Born in Chartres in the West Falklands, Jenny grew up on the family farm where her love for animals was nurtured by the25,000 sheep, horses and cows that lived alongside her. Forever a nature, conservation and wildlife enthusiast Jenny has travelled extensively throughout the Falkland Islands, visiting each and every wildlife island at least once, and even travelling around some by yacht. She spent 11 years on Sea Lion Island as Manager of the Lodge, Warden of the Nature Reserve and as the principal tour provider, meaning her knowledge of Sea Lion Island in particular is second to none. Having spent so much time here, as expected her wildlife speciality is Elephant Seals, but she is also well versed in the ways of the seabirds, penguins, whales, dolphins and sea lions that call the Falklands their home.
After her time on Sea Lion Island Jenny moved to Stanley to work for the Falkland Islands Government and became manager of a local travel firm assisting with travel arrangements for incoming visitors, before taking semi-retirement to spend more time with her family and enjoy more time further exploring the lands she knows so well. Jenny is extremely passionate about sharing the hidden nature secrets of the Falklands with those who come to visit her homeland and will be looking forward to accompanying you and passing on her unsurpassed knowledge of the areas you will be visiting.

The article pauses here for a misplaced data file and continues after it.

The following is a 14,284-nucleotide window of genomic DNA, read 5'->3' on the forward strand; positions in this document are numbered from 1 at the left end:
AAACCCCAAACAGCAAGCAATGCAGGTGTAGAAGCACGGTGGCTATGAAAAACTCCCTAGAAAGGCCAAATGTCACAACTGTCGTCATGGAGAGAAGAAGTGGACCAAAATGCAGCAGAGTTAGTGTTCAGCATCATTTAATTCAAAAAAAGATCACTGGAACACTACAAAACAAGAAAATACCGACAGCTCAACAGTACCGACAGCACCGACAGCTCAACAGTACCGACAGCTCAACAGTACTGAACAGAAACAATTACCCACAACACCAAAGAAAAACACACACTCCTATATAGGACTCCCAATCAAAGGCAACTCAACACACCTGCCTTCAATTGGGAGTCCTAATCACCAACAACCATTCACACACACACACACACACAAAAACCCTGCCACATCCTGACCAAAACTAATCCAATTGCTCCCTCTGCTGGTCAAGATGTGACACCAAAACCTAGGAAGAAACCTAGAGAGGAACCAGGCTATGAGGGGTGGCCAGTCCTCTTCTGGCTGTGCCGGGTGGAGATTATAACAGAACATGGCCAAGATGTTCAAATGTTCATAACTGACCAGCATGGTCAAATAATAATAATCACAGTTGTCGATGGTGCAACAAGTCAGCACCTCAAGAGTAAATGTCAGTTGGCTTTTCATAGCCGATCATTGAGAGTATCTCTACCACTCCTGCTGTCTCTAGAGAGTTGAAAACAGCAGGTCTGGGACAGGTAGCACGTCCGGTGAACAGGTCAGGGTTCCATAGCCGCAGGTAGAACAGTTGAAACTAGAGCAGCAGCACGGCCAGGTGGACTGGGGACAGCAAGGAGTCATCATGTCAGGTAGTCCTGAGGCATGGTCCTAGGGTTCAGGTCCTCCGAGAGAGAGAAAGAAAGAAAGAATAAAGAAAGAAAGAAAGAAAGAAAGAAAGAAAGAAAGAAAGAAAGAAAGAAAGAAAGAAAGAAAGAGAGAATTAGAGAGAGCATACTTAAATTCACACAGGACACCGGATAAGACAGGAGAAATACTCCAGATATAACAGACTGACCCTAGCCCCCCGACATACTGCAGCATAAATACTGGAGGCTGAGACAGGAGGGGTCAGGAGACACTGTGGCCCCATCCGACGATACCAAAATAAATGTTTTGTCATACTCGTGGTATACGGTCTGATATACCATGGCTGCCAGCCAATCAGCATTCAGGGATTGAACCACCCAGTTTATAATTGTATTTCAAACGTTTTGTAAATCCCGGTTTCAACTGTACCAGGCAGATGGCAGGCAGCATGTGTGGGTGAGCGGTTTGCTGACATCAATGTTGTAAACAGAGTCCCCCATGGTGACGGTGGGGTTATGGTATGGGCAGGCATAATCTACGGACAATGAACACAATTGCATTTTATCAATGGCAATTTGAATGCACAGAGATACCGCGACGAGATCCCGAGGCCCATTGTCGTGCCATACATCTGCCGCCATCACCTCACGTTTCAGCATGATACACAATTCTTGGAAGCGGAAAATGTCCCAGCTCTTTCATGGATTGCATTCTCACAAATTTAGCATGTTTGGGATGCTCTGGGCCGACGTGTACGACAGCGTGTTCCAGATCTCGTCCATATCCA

In the afternoon, we embark in Puerto Madryn and sail towards the Falkland Islands. Golfo Nuevo is world renowned for their visiting Southern Right whales and we have a good chance to see them as we head towards Open Ocean.2 - 3Days
The ship is followed by several species of albatrosses, storm petrels, shearwaters and diving petrels.
The Falkland Islands (Malvinas) offer a wide variety of wildlife, which with caution is easily approachable. In many ways, the islands are largely an unknown selection of wildlife gems mainly known to the wider public for the war between the UK and Argentina in 1982. Not only do various species of birds occur here, but chances are great to see both Peale’s dolphin and Commerson’s dolphins in the waters around the islands.
Our itinerary will aim at offering the best of the Falklands and may include:
The rarely visited Steeple Jason Island. It is a wild place dominated by wind and waves and the weather and swell conditions will dictate our success. Steeple Jason is the home of the largest Black-browed albatross colony in the world (app. 113.000). Carcass Island is rodent free and hence has a bounty of birdlife from breeding Magellanic and Gentoo penguins, to numerous waders and passerine birds including several endemics to the islands such as the Cobb’s wren and the Tussack bird.